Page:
Suhrawardiyya

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The Suhrawardiyya (Arabic: سهروردية, Persian: سهروردیه) is a Sufi order founded by Abu al-Najib Suhrawardi (died 1168). Lacking a centralised structure, it eventually divided into various branches. The order was especially prominent in India.[1] Under the Ilkhanate (1256–1335), the Suhrawardiyya was one of the three leading Sufi orders, and was based in western Iran. The order had its own khanaqahs (Sufi lodges), which helped them spread their influence throughout Persianate culture and society. The order included prominent members such as the Akbarian mystics Abd al-Razzaq Kashani (died 1329) and Sa'id al-Din Farghani (died 1300), and the Persian poet Saadi Shirazi (died 1292).[2]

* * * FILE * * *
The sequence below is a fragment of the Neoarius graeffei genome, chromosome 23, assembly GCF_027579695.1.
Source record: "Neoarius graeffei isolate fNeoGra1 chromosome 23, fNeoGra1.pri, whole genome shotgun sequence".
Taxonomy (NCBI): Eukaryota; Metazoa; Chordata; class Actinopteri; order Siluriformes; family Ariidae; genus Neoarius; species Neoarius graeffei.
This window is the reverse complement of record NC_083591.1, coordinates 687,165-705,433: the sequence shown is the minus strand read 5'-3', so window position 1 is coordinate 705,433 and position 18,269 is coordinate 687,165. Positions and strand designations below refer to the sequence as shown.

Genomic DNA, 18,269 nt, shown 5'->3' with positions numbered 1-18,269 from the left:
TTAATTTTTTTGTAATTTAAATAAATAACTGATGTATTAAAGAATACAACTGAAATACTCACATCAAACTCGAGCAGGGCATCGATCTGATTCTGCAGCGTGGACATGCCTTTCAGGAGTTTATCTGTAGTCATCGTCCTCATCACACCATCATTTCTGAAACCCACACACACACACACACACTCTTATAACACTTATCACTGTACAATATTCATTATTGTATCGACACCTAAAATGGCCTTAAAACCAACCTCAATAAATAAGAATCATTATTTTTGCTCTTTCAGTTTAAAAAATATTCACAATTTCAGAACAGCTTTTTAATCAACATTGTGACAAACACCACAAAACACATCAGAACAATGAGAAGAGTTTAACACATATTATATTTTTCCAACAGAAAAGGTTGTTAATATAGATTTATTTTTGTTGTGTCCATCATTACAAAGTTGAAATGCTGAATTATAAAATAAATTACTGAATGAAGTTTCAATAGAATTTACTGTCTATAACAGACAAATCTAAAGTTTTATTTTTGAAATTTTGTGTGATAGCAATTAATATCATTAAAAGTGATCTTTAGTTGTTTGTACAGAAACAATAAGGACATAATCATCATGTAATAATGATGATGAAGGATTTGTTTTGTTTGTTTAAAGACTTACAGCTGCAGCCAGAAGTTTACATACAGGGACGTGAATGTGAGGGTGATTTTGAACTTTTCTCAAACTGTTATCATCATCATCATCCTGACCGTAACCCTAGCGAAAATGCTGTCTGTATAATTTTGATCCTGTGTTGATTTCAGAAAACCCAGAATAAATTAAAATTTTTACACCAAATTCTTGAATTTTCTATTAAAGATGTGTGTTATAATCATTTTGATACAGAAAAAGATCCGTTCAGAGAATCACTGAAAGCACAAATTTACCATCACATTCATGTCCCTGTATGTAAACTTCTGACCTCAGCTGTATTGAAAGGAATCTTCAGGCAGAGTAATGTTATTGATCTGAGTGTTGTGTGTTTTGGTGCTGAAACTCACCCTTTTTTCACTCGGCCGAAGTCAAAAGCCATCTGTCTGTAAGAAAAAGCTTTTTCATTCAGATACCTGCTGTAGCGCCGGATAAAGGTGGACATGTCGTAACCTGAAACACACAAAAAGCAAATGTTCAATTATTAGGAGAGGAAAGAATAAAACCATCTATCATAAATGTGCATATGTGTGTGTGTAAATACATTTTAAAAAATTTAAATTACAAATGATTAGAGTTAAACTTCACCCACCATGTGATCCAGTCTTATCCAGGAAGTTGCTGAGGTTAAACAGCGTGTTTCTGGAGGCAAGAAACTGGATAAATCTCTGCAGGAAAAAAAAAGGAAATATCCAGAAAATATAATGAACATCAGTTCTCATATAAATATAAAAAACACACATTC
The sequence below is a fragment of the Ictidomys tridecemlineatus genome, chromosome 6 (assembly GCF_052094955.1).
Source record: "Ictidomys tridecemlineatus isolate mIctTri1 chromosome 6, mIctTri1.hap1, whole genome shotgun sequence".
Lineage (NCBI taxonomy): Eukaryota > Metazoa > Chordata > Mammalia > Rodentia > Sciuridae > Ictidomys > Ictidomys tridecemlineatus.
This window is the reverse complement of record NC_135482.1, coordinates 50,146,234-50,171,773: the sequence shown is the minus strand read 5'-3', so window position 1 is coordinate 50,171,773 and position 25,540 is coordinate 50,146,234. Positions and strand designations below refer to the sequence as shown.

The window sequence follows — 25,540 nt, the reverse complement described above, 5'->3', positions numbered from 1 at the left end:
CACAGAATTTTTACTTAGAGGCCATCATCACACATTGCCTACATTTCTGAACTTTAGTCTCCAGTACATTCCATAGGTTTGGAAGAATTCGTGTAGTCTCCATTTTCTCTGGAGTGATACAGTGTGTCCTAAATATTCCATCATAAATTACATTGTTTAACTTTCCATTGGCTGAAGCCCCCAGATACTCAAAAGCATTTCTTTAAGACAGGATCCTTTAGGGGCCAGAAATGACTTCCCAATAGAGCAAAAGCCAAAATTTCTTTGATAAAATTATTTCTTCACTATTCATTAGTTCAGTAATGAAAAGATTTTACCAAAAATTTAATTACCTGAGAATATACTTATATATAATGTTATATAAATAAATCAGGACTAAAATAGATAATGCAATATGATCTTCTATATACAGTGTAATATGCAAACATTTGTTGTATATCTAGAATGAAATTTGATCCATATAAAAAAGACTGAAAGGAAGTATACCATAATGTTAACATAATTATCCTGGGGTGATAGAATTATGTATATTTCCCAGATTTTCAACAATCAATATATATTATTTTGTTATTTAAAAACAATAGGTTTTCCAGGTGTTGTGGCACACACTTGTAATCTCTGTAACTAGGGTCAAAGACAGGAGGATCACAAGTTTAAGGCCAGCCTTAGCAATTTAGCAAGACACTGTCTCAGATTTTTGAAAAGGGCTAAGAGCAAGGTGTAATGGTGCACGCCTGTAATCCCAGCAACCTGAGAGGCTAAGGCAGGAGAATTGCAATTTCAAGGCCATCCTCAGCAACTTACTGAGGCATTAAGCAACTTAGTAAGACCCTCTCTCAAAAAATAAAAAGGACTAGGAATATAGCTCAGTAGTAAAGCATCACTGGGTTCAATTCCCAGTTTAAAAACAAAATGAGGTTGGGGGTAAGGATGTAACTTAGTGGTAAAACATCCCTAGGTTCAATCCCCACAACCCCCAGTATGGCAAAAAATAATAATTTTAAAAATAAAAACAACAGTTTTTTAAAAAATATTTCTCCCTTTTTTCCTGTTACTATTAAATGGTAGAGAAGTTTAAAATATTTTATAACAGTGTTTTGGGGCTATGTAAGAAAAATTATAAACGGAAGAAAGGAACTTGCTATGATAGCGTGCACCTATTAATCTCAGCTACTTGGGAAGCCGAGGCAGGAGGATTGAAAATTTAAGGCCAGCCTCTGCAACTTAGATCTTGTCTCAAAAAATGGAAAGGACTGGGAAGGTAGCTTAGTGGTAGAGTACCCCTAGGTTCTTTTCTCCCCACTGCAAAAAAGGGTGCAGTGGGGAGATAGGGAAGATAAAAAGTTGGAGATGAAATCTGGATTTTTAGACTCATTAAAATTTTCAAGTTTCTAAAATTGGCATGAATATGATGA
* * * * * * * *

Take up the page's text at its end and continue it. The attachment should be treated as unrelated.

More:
Today most of the order has dissolved in some Middle Eastern countries such as Syria. The order is still active in Iraq, where it continues to recruit new members.[3]

References[edit]

  1. ^ Sobieroj 1997, p. 784.
  2. ^ Babaie 2019, p. 178.
  3. ^ Sobieroj 1997, p. 786.

Sources[edit]

  • Babaie, Sussan (2019). Iran After the Mongols. Bloomsbury Publishing. ISBN 978-1788315289.
  • Sobieroj, F. (1997). "Suhrawardiyya". In Bosworth, C. E.; van Donzel, E.; Heinrichs, W. P. & Lecomte, G. (eds.). The Encyclopaedia of Islam, New Edition, Volume IX: San–Sze. Leiden: E. J. Brill. pp. 784–786. ISBN 978-90-04-10422-8.